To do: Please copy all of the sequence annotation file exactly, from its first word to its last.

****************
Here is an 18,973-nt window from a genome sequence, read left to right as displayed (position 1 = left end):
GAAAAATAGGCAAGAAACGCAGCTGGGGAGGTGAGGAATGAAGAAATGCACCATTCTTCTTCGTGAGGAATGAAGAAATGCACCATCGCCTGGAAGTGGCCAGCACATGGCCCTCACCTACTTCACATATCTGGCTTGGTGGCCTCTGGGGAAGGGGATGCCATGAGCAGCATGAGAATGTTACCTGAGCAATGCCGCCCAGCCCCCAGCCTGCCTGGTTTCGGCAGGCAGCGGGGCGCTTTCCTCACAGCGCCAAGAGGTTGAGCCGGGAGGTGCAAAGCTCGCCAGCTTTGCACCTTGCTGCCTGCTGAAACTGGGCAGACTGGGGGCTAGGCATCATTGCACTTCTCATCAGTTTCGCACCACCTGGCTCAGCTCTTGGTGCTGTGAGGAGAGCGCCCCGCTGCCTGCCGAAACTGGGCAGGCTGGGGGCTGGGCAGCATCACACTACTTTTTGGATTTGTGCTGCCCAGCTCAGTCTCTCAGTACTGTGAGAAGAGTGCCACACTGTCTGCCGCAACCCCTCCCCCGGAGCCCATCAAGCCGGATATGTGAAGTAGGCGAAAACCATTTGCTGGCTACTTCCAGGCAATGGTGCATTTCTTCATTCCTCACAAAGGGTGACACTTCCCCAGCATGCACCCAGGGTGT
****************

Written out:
Here is an 18,973-nt window from a genome sequence, read left to right as displayed (position 1 = left end):
GAAAAATAGGCAAGAAACGCAGCTGGGGAGGTGAGGAATGAAGAAATGCACCATTCTTCTTCGTGAGGAATGAAGAAATGCACCATCGCCTGGAAGTGGCCAGCACATGGCCCTCACCTACTTCACATATCTGGCTTGGTGGCCTCTGGGGAAGGGGATGCCATGAGCAGCATGAGAATGTTACCTGAGCAATGCCGCCCAGCCCCCAGCCTGCCTGGTTTCGGCAGGCAGCGGGGCGCTTTCCTCACAGCGCCAAGAGGTTGAGCCGGGAGGTGCAAAGCTCGCCAGCTTTGCACCTTGCTGCCTGCTGAAACTGGGCAGACTGGGGGCTAGGCATCATTGCACTTCTCATCAGTTTCGCACCACCTGGCTCAGCTCTTGGTGCTGTGAGGAGAGCGCCCCGCTGCCTGCCGAAACTGGGCAGGCTGGGGGCTGGGCAGCATCACACTACTTTTTGGATTTGTGCTGCCCAGCTCAGTCTCTCAGTACTGTGAGAAGAGTGCCACACTGTCTGCCGCAACCCCTCCCCCGGAGCCCATCAAGCCGGATATGTGAAGTAGGCGAAAACCATTTGCTGGCTACTTCCAGGCAATGGTGCATTTCTTCATTCCTCACAAAGGGTGACACTTCCCCAGCATGCACCCAGGGTGT